Herzliebster Jesu, p. 517, ii. Additional translations are:—
1. Ah, holy Jesu, how hast Thou offended. In the Yattendon Hymnal, 1899, No. 42, marked as "Retrans. from St. Augustine, by 11. B.," and with the note at p. 14: "I have retranslated S. Anselm to suit the tune." Repeated in The English Hymnal, 1906, No. 70.
2. Ah! dearest Jesu, what was Thy transgression. Also a very free version, by G. R. Woodward, in his Songs of Syon, 1904, No. 31. . [Rev. James Mearns, M.A.]
--John Julian, Dictionary of Hymnology, New Supplement (1907)
This hymn was originally based on a Latin text, Meditationes, written by a medieval monk, Jean de Fecamp, in the eleventh century. Johann Heermann, writing during the Thirty Years' War (1618-1648), based his fifteen-stanza German text on de Fecamp's Latin text. The text reflects the great personal suffering Heermann endured during the ravages of the war. Robert S. Bridges, who was named England's poet laureate in 1913, paraphrased Heermann's text in five English stanzas in 1897.
Some hymnals omit the third stanza (“Lo, the Good Shepherd”), and many modernize the language. One change to the text that affects the meaning of the hymn is the replacement of the original third person “man” in the first and third stanzas with the first person “we,” which adds to the personal, convicting message of the text.
Christ's Passion is the main theme of the text. In the first two stanzas, the question is asked: why did Jesus suffer? The final, short line of the second stanza states the answer succinctly: “I crucified thee.” The third and fourth stanzas describe the sacrificial nature of Christ's death. The final stanza is an overflowing of gratitude in response to the great gift bestowed by the Good Shepherd.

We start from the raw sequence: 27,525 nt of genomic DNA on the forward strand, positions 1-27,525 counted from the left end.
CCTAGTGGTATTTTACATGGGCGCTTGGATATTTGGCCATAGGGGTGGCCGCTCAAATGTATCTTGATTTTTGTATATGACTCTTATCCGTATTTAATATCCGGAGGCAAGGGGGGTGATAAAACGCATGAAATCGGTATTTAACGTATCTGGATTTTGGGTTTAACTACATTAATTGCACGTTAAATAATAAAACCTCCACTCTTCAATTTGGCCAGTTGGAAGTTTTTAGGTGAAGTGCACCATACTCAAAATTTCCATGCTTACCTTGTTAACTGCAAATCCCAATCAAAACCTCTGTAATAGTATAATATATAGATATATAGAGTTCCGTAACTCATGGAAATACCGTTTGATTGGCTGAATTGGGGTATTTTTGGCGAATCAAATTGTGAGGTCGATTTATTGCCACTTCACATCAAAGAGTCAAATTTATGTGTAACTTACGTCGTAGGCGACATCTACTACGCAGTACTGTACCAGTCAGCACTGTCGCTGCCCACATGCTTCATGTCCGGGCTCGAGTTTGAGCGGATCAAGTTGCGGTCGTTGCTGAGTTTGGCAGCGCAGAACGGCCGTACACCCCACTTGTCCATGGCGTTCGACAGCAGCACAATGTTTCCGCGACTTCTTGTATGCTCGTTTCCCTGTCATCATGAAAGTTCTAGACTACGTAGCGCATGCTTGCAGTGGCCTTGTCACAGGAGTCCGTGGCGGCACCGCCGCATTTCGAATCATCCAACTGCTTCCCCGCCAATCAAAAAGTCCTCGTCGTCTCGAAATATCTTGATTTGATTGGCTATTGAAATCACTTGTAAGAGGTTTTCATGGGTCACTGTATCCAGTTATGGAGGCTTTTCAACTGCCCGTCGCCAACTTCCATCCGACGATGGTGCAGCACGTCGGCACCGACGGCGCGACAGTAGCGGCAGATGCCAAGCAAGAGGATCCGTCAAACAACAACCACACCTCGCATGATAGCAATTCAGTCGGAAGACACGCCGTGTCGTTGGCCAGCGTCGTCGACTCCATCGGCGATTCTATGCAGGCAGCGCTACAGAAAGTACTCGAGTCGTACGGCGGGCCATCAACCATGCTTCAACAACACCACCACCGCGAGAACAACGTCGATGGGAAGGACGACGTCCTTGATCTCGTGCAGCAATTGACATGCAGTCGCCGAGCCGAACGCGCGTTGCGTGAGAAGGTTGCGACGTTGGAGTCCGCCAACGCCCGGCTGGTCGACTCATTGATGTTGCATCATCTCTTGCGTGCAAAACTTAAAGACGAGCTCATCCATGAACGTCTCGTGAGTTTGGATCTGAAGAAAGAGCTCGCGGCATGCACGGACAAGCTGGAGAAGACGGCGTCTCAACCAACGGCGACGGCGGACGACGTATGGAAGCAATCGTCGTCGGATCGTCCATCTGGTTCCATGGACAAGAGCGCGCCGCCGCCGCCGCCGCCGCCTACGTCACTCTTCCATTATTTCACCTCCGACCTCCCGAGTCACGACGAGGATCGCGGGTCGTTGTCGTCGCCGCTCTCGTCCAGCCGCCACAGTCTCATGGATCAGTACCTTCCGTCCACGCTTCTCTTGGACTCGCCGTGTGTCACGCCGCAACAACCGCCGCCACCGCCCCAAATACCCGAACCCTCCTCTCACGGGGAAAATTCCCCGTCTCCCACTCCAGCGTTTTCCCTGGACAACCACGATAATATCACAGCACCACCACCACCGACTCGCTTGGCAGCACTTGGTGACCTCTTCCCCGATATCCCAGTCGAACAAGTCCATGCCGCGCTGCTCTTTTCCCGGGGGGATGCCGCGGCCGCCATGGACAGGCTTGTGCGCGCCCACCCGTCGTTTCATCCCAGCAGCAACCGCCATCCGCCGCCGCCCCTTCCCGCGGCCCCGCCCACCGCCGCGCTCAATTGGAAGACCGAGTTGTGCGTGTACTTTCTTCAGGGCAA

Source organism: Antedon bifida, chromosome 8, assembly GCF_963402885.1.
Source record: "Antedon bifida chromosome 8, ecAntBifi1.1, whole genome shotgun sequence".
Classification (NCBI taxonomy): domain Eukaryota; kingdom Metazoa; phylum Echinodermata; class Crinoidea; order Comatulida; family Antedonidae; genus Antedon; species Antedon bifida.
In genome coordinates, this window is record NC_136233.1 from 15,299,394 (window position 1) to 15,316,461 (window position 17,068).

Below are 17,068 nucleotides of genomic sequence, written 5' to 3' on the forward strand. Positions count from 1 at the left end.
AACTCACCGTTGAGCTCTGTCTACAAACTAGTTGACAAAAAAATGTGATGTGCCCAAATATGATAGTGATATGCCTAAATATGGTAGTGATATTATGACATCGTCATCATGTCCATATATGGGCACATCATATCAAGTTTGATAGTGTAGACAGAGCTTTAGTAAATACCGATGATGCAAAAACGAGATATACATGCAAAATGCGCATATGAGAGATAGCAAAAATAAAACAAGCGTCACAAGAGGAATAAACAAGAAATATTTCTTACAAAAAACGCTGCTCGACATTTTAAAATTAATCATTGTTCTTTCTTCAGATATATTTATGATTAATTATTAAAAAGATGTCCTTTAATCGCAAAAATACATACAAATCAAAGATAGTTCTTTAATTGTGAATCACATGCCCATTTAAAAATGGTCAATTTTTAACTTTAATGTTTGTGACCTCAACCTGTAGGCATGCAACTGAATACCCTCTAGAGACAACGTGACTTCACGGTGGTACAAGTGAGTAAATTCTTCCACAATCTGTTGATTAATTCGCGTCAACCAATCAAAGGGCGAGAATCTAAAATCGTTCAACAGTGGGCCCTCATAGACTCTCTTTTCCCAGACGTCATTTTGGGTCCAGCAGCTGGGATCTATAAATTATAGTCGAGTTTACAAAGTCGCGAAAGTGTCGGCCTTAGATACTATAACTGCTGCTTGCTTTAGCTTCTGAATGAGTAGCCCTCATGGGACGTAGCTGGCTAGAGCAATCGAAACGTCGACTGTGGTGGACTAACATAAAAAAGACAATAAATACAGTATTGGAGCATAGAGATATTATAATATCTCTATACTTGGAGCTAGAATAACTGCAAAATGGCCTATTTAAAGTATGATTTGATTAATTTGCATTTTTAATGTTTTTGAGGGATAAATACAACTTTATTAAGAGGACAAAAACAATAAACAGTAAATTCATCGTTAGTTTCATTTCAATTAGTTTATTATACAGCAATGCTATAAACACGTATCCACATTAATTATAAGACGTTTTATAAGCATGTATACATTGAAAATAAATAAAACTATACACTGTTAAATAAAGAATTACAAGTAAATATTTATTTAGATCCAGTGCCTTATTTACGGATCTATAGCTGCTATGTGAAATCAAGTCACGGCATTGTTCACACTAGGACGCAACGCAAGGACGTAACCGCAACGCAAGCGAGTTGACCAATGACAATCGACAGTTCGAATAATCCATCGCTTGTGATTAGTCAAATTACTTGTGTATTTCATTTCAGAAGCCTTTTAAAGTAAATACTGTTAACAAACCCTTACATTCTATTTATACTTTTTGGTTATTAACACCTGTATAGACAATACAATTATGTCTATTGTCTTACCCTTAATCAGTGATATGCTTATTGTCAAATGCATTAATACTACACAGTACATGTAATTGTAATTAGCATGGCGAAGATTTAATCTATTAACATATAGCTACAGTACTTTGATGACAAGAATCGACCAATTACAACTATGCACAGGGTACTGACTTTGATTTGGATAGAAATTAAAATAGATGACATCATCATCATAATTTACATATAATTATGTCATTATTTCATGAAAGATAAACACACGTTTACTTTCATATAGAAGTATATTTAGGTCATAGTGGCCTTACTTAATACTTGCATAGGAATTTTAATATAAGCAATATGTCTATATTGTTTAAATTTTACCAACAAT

This hymn is most frequently sung to the tune HERZLIEBSTER JESU, named for the opening words of the German text. The tune was written by Johann Crüger in 1640, based on the Genevan tune for Psalm 23 and a tune from Johann Hermann Schein's Cantional of 1627. J.S. Bach used this chorale in both the St. Matthew Passion and the St. John Passion. One interesting feature of the tune is the octave leap at the beginning of the last short phrase. This “explosion at the end … emphasizes all the five-syllable lines” (Paul Westermeyer, Hymnal Companion to Evangelical Lutheran Worship, 153). These short lines concisely summarize each stanza, so it is fitting that the tune also emphasizes them.
This hymn could be sung during Lent, Holy Week, or a Lord's Supper service. When sung for Lent or Holy Week, try pairing it with another contemplative hymn on the theme of Christ's Passion, such as “Go to Dark Gethsemane” or “When I Survey the Wondrous Cross” (among many others), which provide a similar opportunity for meditation upon the suffering Jesus bore for our sins. If “Ah, Holy Jesus” is sung for a Lord's Supper service, it could be sung before the sacrament, and a hymn such as “And Can It Be,” or “My Jesus, I Love Thee,” which expound on Christ's love and its meaning for believers, could be sung afterward.
This hymn should be sung at a tempo slow enough to allow the congregation to contemplate its meaning, but without dragging, since the first three long phrases may leave them out of breath. Subdued, simple accompaniment is appropriate. One interesting idea (from the Musician's Guide to Evangelical Lutheran Worship, #349) is to sing one or more verses accompanied only by a solo instrument.
“Ah, Holy Jesus” would also be a good choice for a choral or instrumental prelude or anthem, giving the congregation an opportunity to sit and silently consider the work of Jesus on the cross. The handbell arrangement by Arnold Sherman has a rather dark mood to it, which might be appropriate in a Tennebrae service. Craig Courtney's choral arrangement would be a good choice for a smaller congregation. The choral parts are simple, and the accompaniment, for a pianist of late intermediate skill, effectively suits the mood of the text. Another setting, which requires a few more resources, is by Larry Shackley. The choral and organ accompaniment parts are more difficult than Courtney's arrangement. While the trumpet is an instrument more easily associated with the joyful celebration of Easter, Shackley's use of it here is suitably expressive, especially during the second verse.
Tiffany Shomsky, Hymnary.org